10 June - 28 July 2007
Wilhelm Sasnal (b. 1972) is one of the most important artists of his generation. The Kunstverein Frankfurt and the Van Abbemuseum in Eindhoven, in a joint project, dedicated a major solo exhibition to the Polish artist last year. Other key solo exhibitions have been held at the Douglas Hyde Gallery in Dublin (2006) and at the Berkeley Art Museum (2005). In November 2006 the artist received the prestigious Vincent Van Gogh Award. For his second exhibition at Hauser & Wirth, Sasnal is showing new paintings, drawings and a 16-mm film. Throughout his work Wilhelm Sasnal combines references to political events, to art and cultural history with snippets of personal experience and everyday life. The breadth of his interests, once transferred into his work, eschews any sense of hierarchy. Within his paintings the eclecticism of his subject matter is matched by a relentless stylistic experimentation. In a continuously evolving aesthetic he quotes art historical styles, everything from Tachism to Geometric Abstraction and Photorealism to Pop Art, bending each genre to his chosen subject and submitting it to his own new interpretation. Sasnal’s fascination for the unexpected detail within our shared reality permeates his work. Selecting from what at times can be an almost overwhelming level of stimuli that makes up our daily existence, Sasnal often hones in to focus on an unexpected element. He absorbs information, on occasion borrows imagery from the Internet or elsewhere and views it from a novel angle. Yet somehow, through this highly subjective selection and means of expression, he creates an air of objectivity. There is a sense of detachment, which often leads to a feeling of unease. His new exhibition centres on the figure of Elvis Presley. Music is one of Sasnal’s passions and it is a recurrent influence in his work; record sleeves, portraits of musicians and clips from music videos have all served as starting-points for his works. The 16-mm film projection is based on found-footage from the late 1970s of Presley. The King of Rock 'n' Roll still retains some of his majesty but there is hesitation and vulnerability in his voice and posture that hint at his imminent demise. In motifs such as the falling star and the views of Graceland Sasnal captures the uncertainty of life in a damaged universe.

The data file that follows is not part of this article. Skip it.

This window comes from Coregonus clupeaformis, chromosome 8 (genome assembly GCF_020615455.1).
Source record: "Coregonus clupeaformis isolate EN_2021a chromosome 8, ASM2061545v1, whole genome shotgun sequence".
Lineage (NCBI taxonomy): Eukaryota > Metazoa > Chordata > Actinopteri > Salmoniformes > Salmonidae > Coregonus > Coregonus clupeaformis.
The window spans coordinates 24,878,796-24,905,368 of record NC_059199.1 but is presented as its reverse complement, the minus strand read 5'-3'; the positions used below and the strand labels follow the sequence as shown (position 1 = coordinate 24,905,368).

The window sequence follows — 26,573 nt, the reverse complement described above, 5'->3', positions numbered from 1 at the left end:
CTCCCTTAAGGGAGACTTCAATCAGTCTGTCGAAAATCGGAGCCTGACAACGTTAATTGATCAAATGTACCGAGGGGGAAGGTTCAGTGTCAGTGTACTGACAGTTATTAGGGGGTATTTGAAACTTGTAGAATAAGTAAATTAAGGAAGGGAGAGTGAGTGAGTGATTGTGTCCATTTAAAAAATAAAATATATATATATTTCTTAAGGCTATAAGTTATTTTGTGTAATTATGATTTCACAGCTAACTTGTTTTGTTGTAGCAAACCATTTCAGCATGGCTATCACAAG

Polish painter and film-maker Wilhelm Sasnal is renowned for his incongruous and quietly unsettling portrayal of our collective surroundings and history. Drawing on found images from newspapers and magazines, the Internet, billboards or his personal surroundings, Sasnal’s paintings act as an archive to the mass of sprawling images that flood...
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